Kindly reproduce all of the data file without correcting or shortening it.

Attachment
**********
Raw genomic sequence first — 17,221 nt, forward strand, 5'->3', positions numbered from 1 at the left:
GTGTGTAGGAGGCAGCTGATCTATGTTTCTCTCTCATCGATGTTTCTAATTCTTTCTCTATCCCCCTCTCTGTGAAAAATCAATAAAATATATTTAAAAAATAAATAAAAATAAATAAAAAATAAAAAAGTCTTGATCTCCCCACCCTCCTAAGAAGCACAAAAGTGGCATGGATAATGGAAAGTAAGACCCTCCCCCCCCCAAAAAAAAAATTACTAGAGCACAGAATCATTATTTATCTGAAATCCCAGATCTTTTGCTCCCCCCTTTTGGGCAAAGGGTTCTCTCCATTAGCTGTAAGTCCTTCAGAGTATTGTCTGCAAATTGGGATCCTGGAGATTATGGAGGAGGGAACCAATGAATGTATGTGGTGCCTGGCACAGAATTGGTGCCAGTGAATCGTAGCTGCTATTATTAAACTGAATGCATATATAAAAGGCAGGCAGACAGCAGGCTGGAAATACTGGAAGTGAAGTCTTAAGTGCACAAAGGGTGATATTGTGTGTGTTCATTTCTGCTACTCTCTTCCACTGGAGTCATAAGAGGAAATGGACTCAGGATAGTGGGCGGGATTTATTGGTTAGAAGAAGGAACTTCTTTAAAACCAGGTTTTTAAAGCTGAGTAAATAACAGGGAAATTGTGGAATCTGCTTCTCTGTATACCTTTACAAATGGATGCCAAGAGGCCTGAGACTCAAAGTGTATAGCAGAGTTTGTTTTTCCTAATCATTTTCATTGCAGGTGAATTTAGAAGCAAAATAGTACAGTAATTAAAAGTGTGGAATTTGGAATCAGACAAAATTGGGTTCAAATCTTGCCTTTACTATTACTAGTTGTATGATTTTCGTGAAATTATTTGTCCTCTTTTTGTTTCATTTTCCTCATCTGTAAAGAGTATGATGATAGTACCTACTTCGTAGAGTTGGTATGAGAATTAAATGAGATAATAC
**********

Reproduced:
Raw genomic sequence first — 17,221 nt, forward strand, 5'->3', positions numbered from 1 at the left:
GTGTGTAGGAGGCAGCTGATCTATGTTTCTCTCTCATCGATGTTTCTAATTCTTTCTCTATCCCCCTCTCTGTGAAAAATCAATAAAATATATTTAAAAAATAAATAAAAATAAATAAAAAATAAAAAAGTCTTGATCTCCCCACCCTCCTAAGAAGCACAAAAGTGGCATGGATAATGGAAAGTAAGACCCTCCCCCCCCCAAAAAAAAAATTACTAGAGCACAGAATCATTATTTATCTGAAATCCCAGATCTTTTGCTCCCCCCTTTTGGGCAAAGGGTTCTCTCCATTAGCTGTAAGTCCTTCAGAGTATTGTCTGCAAATTGGGATCCTGGAGATTATGGAGGAGGGAACCAATGAATGTATGTGGTGCCTGGCACAGAATTGGTGCCAGTGAATCGTAGCTGCTATTATTAAACTGAATGCATATATAAAAGGCAGGCAGACAGCAGGCTGGAAATACTGGAAGTGAAGTCTTAAGTGCACAAAGGGTGATATTGTGTGTGTTCATTTCTGCTACTCTCTTCCACTGGAGTCATAAGAGGAAATGGACTCAGGATAGTGGGCGGGATTTATTGGTTAGAAGAAGGAACTTCTTTAAAACCAGGTTTTTAAAGCTGAGTAAATAACAGGGAAATTGTGGAATCTGCTTCTCTGTATACCTTTACAAATGGATGCCAAGAGGCCTGAGACTCAAAGTGTATAGCAGAGTTTGTTTTTCCTAATCATTTTCATTGCAGGTGAATTTAGAAGCAAAATAGTACAGTAATTAAAAGTGTGGAATTTGGAATCAGACAAAATTGGGTTCAAATCTTGCCTTTACTATTACTAGTTGTATGATTTTCGTGAAATTATTTGTCCTCTTTTTGTTTCATTTTCCTCATCTGTAAAGAGTATGATGATAGTACCTACTTCGTAGAGTTGGTATGAGAATTAAATGAGATAATAC